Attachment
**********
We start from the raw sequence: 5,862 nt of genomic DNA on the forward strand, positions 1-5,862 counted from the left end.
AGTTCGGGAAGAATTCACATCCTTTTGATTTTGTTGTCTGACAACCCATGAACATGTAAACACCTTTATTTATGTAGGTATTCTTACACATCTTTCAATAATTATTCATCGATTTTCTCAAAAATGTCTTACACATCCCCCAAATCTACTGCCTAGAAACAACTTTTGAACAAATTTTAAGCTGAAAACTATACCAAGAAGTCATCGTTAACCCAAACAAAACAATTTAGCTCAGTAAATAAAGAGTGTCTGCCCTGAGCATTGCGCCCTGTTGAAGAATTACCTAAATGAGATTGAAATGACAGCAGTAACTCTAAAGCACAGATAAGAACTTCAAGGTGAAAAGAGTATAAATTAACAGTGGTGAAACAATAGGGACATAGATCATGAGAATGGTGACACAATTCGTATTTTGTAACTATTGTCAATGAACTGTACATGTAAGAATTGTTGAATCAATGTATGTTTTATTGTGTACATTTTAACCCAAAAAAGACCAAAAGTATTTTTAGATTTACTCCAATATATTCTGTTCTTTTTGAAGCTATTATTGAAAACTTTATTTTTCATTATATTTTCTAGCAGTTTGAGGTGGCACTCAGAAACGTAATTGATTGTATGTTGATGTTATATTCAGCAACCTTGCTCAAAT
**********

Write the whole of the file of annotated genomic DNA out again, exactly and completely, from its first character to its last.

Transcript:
We start from the raw sequence: 5,862 nt of genomic DNA on the forward strand, positions 1-5,862 counted from the left end.
AGTTCGGGAAGAATTCACATCCTTTTGATTTTGTTGTCTGACAACCCATGAACATGTAAACACCTTTATTTATGTAGGTATTCTTACACATCTTTCAATAATTATTCATCGATTTTCTCAAAAATGTCTTACACATCCCCCAAATCTACTGCCTAGAAACAACTTTTGAACAAATTTTAAGCTGAAAACTATACCAAGAAGTCATCGTTAACCCAAACAAAACAATTTAGCTCAGTAAATAAAGAGTGTCTGCCCTGAGCATTGCGCCCTGTTGAAGAATTACCTAAATGAGATTGAAATGACAGCAGTAACTCTAAAGCACAGATAAGAACTTCAAGGTGAAAAGAGTATAAATTAACAGTGGTGAAACAATAGGGACATAGATCATGAGAATGGTGACACAATTCGTATTTTGTAACTATTGTCAATGAACTGTACATGTAAGAATTGTTGAATCAATGTATGTTTTATTGTGTACATTTTAACCCAAAAAAGACCAAAAGTATTTTTAGATTTACTCCAATATATTCTGTTCTTTTTGAAGCTATTATTGAAAACTTTATTTTTCATTATATTTTCTAGCAGTTTGAGGTGGCACTCAGAAACGTAATTGATTGTATGTTGATGTTATATTCAGCAACCTTGCTCAAAT